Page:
Recently a student commented that she like the rules that I offered as part of training. Well, they’re more guidelines that I offer to students to help develop their technique. I use them so often that students can recite them back to me when asked. Something that needs to be kept in mind is that I don’t tell students anything that I don’t think is valuable. No drill or movement or tweak is given because it has no purpose. If the student doesn’t understand why they’re doing the drill, then they should train more.
This post came about because someone…Tanya…made a reference to NCIS and Gibbs’ Rules. Hopefully this makes sense to someone other than me and will be found beneficial to some of you, too.
Maybe the “Gibbs’s slap” will need to become part of my teaching technique. I suppose that will only happen if my students stop making things like quoting Master Jeong Woo Kim and Senior Chief Master Marshall Parnell part of their drinking games. Yes, I have smart ass students!
(in no particular order)
1) Keep the sword between you and the bad guy.
This one is kinda simple and basic. The whole point of using a weapon is to have a “force multiplier”. If you don’t know that term, then you should check with the work that Kasey Keckeisen and Randy King do. When the weapon is NOT directed toward the bad guy/opponent, then it is pointed in the wrong direction.
The concept is that once your sword gets behind you, the time and effort needed to get it back to an effective position takes too long.
What I tell students is that the sword should not go past your center line (the seam on each side of your uniform). This is to keep the sword from getting “behind” you. If the sword is too far behind you, it will be difficult to recover for the counter attack after a missed attack.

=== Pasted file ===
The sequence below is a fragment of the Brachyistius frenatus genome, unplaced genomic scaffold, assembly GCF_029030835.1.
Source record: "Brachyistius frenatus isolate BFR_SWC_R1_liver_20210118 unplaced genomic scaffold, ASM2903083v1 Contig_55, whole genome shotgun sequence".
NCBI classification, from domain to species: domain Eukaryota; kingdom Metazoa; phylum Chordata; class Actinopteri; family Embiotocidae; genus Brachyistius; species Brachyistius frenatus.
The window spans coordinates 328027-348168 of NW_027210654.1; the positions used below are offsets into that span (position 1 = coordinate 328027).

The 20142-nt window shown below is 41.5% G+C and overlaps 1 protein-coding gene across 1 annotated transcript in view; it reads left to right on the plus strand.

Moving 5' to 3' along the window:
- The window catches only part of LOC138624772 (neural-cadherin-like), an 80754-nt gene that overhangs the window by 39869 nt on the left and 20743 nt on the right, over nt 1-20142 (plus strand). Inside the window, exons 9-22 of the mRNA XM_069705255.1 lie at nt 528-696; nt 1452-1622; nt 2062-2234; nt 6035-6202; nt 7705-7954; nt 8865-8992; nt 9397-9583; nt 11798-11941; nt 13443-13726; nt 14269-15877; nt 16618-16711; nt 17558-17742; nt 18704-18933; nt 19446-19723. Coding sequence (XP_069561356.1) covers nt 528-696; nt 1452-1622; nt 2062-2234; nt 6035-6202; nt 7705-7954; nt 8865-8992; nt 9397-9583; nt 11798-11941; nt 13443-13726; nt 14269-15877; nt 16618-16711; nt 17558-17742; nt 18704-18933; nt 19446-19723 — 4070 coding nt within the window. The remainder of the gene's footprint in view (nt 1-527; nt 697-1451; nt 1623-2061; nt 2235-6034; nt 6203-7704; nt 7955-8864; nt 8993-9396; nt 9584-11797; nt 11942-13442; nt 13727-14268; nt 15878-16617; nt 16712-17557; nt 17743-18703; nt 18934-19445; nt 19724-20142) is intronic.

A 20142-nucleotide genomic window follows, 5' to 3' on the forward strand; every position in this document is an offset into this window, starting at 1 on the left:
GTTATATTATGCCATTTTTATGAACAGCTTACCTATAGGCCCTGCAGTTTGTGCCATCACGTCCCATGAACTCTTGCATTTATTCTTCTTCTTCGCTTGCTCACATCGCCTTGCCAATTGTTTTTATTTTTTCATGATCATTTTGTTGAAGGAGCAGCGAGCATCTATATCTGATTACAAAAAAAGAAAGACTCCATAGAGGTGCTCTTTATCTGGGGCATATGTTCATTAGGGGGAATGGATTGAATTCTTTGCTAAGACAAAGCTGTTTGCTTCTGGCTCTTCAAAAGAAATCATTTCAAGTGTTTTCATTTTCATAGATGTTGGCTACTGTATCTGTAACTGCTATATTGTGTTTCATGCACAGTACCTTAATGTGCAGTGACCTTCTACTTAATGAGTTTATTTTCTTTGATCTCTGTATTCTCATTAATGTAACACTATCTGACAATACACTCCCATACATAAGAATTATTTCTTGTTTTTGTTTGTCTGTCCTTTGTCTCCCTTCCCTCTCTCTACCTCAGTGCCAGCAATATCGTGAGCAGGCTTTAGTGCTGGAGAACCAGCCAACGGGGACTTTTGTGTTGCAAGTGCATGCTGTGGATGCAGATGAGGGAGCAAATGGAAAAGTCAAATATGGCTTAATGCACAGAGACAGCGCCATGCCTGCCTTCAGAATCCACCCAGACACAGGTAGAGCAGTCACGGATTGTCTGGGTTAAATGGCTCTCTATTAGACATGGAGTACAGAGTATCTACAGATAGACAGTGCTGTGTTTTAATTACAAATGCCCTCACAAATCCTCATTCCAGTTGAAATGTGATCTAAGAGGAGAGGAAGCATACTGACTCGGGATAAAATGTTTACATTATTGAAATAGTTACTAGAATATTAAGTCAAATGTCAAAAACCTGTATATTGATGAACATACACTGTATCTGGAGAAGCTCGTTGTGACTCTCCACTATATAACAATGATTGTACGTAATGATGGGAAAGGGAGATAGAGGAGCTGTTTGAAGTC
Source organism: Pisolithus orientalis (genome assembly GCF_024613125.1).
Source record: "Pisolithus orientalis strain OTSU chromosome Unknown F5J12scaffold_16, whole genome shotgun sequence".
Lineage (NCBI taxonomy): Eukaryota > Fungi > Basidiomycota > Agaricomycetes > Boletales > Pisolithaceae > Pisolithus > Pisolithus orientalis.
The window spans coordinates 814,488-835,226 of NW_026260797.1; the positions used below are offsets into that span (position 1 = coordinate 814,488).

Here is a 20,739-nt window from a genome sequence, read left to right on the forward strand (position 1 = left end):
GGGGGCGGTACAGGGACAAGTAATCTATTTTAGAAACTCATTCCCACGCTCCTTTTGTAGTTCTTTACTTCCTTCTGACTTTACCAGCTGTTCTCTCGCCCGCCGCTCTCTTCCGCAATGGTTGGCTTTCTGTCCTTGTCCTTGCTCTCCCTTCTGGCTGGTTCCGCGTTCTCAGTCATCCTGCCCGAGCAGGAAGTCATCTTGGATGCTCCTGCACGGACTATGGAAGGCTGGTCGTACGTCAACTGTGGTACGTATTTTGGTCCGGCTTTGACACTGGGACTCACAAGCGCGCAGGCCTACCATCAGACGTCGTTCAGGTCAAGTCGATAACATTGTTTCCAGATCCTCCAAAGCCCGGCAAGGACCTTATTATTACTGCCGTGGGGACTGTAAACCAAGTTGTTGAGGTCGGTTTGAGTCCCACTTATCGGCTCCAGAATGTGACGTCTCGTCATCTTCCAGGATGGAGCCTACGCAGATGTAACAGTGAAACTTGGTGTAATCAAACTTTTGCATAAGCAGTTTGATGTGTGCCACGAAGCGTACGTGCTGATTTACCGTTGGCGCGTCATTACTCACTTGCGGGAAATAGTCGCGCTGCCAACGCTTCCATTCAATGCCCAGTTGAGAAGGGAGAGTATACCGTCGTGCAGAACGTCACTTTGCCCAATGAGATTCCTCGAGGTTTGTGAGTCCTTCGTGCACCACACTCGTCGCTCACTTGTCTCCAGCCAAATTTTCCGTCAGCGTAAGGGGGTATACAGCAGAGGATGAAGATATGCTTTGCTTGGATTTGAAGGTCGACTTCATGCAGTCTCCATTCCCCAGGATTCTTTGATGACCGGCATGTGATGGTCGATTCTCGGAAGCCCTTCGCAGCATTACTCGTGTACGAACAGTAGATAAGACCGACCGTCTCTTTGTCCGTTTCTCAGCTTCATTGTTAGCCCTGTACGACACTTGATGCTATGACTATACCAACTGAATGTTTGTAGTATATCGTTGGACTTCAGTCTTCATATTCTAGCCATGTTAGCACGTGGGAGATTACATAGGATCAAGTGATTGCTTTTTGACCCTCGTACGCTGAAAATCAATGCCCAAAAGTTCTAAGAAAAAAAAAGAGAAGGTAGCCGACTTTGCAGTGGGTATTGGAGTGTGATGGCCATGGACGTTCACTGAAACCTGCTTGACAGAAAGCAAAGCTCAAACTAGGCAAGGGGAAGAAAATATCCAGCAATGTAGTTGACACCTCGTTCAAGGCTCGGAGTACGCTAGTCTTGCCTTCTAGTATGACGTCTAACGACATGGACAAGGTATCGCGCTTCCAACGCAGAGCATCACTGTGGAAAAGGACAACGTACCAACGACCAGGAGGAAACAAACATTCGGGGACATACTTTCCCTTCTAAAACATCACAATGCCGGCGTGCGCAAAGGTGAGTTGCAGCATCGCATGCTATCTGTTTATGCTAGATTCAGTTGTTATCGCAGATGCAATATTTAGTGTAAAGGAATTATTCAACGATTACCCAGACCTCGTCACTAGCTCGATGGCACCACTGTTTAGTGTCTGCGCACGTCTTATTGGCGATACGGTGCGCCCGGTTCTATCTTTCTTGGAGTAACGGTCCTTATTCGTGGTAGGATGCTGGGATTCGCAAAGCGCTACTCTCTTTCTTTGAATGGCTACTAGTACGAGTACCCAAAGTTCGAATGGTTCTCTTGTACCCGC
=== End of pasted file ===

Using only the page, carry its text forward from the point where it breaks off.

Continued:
2) All cuts go forward. (see rule 6 picture)
True cuts don’t go down, up or across! They move forward into the target (until human anatomy makes the sword come back to the body). This is most often seen when students drop their hands through bent elbows and “flipping” the sword tip forward at the end of the cut.
3) All techniques start from your hips.
As with all martial arts, all sword cuts start in the hips. These cuts are either vertical, horizontal or spiral (start high and end low, or the opposite). Techniques tend to spiral up or down based on the torque created by “twitching” the hips. Just as every other martial art, your whole body does the technique. None are done with just arms or legs making things work..
4) No kinky wrist.
Seseon Neri Begi (big angle downward cuts) should not end with kinky wrists (see image at left – figure 2 is bad). This tends to happen more in both Right cross cuts and downward cuts.
The main reason this occurs is trying to copy someone else’s technique. The whole end point for these cuts is dependent upon where YOUR shoulders stop! No one should try to make their sword travel as far as another. Do NOT try to copy others!
If you check out the image to the left, you’ll see what I tell students to work toward (in figure 1) and what not to do (figure 2).
5) Small steps for faster spinning (Thank you, Senior Chief Master Parnell)
Yes, this rule has been adopted from lectures and teaching from U.S.A. Haidong Gumdo Senior Chief Master Marshall Parnell. His words added to the concept that I had learned from my first Taekwondo teacher, Master Tom Sullivan. When learning the Dollio Chagi/Dwi Chagi (Round kick/Spin Side kick) combination from Chung Bong Sam Bon, he taught “step-in-the-bucket” at the completion of the Round kick to help lead into the turn and pivot for the spin side kick.
I have done this in Taekwondo for almost 37 years. When Chief Master Parnell used the comment “small steps help you spin faster”, I realized that’s another aspect of “step in the bucket”. If stepping in the bucket is close to the other foot, then spinning happens quickly. The farther away that you set down the foot, the more difficult it is to regain balance and spin well.